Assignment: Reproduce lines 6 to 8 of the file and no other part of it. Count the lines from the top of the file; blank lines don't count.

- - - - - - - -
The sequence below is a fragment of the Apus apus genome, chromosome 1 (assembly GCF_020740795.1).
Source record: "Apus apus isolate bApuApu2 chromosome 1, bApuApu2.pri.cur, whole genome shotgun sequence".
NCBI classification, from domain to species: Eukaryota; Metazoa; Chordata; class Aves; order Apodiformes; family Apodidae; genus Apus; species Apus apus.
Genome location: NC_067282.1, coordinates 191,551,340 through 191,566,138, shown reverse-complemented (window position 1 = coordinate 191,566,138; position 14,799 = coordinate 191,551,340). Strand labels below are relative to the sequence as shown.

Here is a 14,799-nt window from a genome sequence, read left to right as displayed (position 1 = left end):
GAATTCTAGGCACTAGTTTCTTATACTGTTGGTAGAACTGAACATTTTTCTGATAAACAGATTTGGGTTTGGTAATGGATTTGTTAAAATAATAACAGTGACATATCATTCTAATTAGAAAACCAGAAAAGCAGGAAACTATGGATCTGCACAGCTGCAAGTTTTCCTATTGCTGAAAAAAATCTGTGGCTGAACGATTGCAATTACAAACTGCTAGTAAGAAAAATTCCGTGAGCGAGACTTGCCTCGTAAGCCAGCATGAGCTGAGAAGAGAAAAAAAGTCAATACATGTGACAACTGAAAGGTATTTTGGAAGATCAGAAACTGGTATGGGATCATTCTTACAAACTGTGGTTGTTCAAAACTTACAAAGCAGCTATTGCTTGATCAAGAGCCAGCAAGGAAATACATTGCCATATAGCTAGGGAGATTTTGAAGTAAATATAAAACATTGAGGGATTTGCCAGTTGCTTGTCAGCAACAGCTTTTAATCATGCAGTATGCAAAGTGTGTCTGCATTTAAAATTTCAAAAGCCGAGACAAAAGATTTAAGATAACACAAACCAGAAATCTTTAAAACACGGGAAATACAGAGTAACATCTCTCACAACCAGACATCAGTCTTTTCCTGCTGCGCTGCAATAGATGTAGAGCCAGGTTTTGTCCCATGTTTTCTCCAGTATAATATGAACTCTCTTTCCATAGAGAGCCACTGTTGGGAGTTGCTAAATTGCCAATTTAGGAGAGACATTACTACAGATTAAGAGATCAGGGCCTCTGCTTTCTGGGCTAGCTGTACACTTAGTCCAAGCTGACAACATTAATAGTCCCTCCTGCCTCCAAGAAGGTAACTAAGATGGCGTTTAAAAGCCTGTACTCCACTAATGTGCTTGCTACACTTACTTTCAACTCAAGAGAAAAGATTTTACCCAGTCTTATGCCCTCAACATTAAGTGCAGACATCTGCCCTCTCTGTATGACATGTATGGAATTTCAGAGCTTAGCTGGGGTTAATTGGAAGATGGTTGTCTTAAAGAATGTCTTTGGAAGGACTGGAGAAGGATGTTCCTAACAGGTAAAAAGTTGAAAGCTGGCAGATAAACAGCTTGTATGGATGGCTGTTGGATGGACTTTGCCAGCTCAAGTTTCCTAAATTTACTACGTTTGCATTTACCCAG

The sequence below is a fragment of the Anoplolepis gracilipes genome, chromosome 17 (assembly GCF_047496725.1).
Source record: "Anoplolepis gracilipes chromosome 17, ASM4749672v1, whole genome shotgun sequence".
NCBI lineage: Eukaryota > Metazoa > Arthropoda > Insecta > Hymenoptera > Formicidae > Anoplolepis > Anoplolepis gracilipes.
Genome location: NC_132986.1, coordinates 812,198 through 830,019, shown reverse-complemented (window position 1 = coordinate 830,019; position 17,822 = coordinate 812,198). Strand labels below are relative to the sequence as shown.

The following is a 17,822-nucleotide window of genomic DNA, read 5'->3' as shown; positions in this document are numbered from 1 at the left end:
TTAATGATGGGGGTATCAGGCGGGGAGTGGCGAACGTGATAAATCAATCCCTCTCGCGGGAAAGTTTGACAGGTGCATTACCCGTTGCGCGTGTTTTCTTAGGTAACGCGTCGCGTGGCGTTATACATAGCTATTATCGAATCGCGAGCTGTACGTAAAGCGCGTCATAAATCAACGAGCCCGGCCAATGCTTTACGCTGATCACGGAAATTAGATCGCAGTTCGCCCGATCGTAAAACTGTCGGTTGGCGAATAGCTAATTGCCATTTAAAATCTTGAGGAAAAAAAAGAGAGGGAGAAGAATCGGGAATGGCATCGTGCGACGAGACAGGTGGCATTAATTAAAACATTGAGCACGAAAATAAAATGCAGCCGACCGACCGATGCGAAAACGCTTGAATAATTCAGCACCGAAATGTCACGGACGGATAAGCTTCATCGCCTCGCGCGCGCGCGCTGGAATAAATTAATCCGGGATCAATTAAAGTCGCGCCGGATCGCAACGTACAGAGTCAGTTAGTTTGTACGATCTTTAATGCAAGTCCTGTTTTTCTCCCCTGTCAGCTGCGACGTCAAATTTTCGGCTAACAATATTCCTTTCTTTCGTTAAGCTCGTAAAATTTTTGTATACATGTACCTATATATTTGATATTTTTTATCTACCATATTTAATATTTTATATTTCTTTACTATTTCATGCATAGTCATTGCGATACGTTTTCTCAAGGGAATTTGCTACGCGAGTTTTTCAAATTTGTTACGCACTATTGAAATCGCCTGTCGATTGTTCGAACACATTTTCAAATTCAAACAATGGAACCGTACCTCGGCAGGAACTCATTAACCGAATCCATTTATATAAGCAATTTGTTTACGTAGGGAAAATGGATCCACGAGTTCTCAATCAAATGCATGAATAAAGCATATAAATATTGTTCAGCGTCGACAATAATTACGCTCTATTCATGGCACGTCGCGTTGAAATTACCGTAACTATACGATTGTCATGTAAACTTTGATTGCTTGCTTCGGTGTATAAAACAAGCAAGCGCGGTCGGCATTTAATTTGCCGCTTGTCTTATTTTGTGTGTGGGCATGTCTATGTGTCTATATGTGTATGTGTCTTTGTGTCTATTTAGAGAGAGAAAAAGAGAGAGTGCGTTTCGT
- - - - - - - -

GAATTCTAGGCACTAGTTTCTTATACTGTTGGTAGAACTGAACATTTTTCTGATAAACAGATTTGGGTTTGGTAATGGATTTGTTAAAATAATAACAGTGACATATCATTCTAATTAGAAAACCAGAAAAGCAGGAAACTATGGATCTGCACAGCTGCAAGTTTTCCTATTGCTGAAAAAAATCTGTGGCTGAACGATTGCAATTACAAACTGCTAGTAAGAAAAATTCCGTGAGCGAGACTTGCCTCGTAAGCCAGCATGAGCTGAGAAGAGAAAAAAAGTCAATACATGTGACAACTGAAAGGTATTTTGGAAGATCAGAAACTGGTATGGGATCATTCTTACAAACTGTGGTTGTTCAAAACTTACAAAGCAGCTATTGCTTGATCAAGAGCCAGCAAGGAAATACATTGCCATATAGCTAGGGAGATTTTGAAGTAAATATAAAACATTGAGGGATTTGCCAGTTGCTTGTCAGCAACAGCTTTTAATCATGCAGTATGCAAAGTGTGTCTGCATTTAAAATTTCAAAAGCCGAGACAAAAGATTTAAGATAACACAAACCAGAAATCTTTAAAACACGGGAAATACAGAGTAACATCTCTCACAACCAGACATCAGTCTTTTCCTGCTGCGCTGCAATAGATGTAGAGCCAGGTTTTGTCCCATGTTTTCTCCAGTATAATATGAACTCTCTTTCCATAGAGAGCCACTGTTGGGAGTTGCTAAATTGCCAATTTAGGAGAGACATTACTACAGATTAAGAGATCAGGGCCTCTGCTTTCTGGGCTAGCTGTACACTTAGTCCAAGCTGACAACATTAATAGTCCCTCCTGCCTCCAAGAAGGTAACTAAGATGGCGTTTAAAAGCCTGTACTCCACTAATGTGCTTGCTACACTTACTTTCAACTCAAGAGAAAAGATTTTACCCAGTCTTATGCCCTCAACATTAAGTGCAGACATCTGCCCTCTCTGTATGACATGTATGGAATTTCAGAGCTTAGCTGGGGTTAATTGGAAGATGGTTGTCTTAAAGAATGTCTTTGGAAGGACTGGAGAAGGATGTTCCTAACAGGTAAAAAGTTGAAAGCTGGCAGATAAACAGCTTGTATGGATGGCTGTTGGATGGACTTTGCCAGCTCAAGTTTCCTAAATTTACTACGTTTGCATTTACCCAG

The sequence below is a fragment of the Anoplolepis gracilipes genome, chromosome 17 (assembly GCF_047496725.1).
Source record: "Anoplolepis gracilipes chromosome 17, ASM4749672v1, whole genome shotgun sequence".